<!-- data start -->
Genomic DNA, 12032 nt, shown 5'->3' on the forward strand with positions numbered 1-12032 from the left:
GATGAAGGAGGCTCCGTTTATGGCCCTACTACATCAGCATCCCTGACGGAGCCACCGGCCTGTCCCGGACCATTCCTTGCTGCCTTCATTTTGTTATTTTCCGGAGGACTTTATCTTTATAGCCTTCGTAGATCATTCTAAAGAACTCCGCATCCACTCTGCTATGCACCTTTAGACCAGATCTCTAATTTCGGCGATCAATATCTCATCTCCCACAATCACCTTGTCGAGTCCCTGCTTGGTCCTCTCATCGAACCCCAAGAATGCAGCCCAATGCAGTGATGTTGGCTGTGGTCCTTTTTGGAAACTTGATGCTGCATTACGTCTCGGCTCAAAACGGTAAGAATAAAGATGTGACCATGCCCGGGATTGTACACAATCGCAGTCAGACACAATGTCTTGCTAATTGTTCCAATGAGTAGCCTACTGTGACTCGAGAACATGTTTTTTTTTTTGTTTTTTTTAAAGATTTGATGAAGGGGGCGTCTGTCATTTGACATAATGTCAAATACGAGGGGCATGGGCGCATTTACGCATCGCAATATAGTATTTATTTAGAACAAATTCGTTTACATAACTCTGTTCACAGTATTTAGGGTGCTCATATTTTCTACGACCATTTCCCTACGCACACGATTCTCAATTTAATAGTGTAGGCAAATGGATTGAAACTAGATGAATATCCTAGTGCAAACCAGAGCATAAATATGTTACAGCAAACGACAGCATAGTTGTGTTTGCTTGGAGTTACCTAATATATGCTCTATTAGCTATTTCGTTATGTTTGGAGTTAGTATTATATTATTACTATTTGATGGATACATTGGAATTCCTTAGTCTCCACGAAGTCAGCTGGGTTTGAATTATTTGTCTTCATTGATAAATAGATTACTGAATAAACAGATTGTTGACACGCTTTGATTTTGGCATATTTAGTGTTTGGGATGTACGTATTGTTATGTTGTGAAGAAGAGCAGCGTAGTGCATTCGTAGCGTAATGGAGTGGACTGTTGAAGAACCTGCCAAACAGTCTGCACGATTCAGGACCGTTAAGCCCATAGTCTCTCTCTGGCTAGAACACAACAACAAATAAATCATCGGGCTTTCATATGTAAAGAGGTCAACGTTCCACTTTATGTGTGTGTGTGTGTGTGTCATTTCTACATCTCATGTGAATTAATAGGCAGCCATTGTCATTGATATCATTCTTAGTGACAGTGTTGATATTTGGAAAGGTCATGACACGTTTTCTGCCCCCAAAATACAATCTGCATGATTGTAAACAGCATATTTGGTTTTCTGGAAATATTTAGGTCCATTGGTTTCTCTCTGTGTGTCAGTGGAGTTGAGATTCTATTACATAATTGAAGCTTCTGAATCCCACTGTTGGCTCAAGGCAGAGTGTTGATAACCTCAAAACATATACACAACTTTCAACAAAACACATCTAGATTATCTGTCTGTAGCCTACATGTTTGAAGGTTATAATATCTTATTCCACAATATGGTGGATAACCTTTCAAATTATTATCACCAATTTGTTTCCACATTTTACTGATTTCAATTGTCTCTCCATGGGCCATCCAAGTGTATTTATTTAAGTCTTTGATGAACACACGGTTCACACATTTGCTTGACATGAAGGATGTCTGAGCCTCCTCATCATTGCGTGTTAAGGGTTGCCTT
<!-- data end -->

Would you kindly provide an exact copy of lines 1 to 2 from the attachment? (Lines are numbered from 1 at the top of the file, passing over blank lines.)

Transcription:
Genomic DNA, 12032 nt, shown 5'->3' on the forward strand with positions numbered 1-12032 from the left:
GATGAAGGAGGCTCCGTTTATGGCCCTACTACATCAGCATCCCTGACGGAGCCACCGGCCTGTCCCGGACCATTCCTTGCTGCCTTCATTTTGTTATTTTCCGGAGGACTTTATCTTTATAGCCTTCGTAGATCATTCTAAAGAACTCCGCATCCACTCTGCTATGCACCTTTAGACCAGATCTCTAATTTCGGCGATCAATATCTCATCTCCCACAATCACCTTGTCGAGTCCCTGCTTGGTCCTCTCATCGAACCCCAAGAATGCAGCCCAATGCAGTGATGTTGGCTGTGGTCCTTTTTGGAAACTTGATGCTGCATTACGTCTCGGCTCAAAACGGTAAGAATAAAGATGTGACCATGCCCGGGATTGTACACAATCGCAGTCAGACACAATGTCTTGCTAATTGTTCCAATGAGTAGCCTACTGTGACTCGAGAACATGTTTTTTTTTTTGTTTTTTTTAAAGATTTGATGAAGGGGGCGTCTGTCATTTGACATAATGTCAAATACGAGGGGCATGGGCGCATTTACGCATCGCAATATAGTATTTATTTAGAACAAATTCGTTTACATAACTCTGTTCACAGTATTTAGGGTGCTCATATTTTCTACGACCATTTCCCTACGCACACGATTCTCAATTTAATAGTGTAGGCAAATGGATTGAAACTAGATGAATATCCTAGTGCAAACCAGAGCATAAATATGTTACAGCAAACGACAGCATAGTTGTGTTTGCTTGGAGTTACCTAATATATGCTCTATTAGCTATTTCGTTATGTTTGGAGTTAGTATTATATTATTACTATTTGATGGATACATTGGAATTCCTTAGTCTCCACGAAGTCAGCTGGGTTTGAATTATTTGTCTTCATTGATAAATAGATTACTGAATAAACAGATTGTTGACACGCTTTGATTTTGGCATATTTAGTGTTTGGGATGTACGTATTGTTATGTTGTGAAGAAGAGCAGCGTAGTGCATTCGTAGCGTAATGGAGTGGACTGTTGAAGAACCTGCCAAACAGTCTGCACGATTCAGGACCGTTAAGCCCATAGTCTCTCTCTGGCTAGAACACAACAACAAATAAATCATCGGGCTTTCATATGTAAAGAGGTCAACGTTCCACTTTATGTGTGTGTGTGTGTGTGTCATTTCTACATCTCATGTGAATTAATAGGCAGCCATTGTCATTGATATCATTCTTAGTGACAGTGTTGATATTTGGAAAGGTCATGACACGTTTTCTGCCCCCAAAATACAATCTGCATGATTGTAAACAGCATATTTGGTTTTCTGGAAATATTTAGGTCCATTGGTTTCTCTCTGTGTGTCAGTGGAGTTGAGATTCTATTACATAATTGAAGCTTCTGAATCCCACTGTTGGCTCAAGGCAGAGTGTTGATAACCTCAAAACATATACACAACTTTCAACAAAACACATCTAGATTATCTGTCTGTAGCCTACATGTTTGAAGGTTATAATATCTTATTCCACAATATGGTGGATAACCTTTCAAATTATTATCACCAATTTGTTTCCACATTTTACTGATTTCAATTGTCTCTCCATGGGCCATCCAAGTGTATTTATTTAAGTCTTTGATGAACACACGGTTCACACATTTGCTTGACATGAAGGATGTCTGAGCCTCCTCATCATTGCGTGTTAAGGGTTGCCTT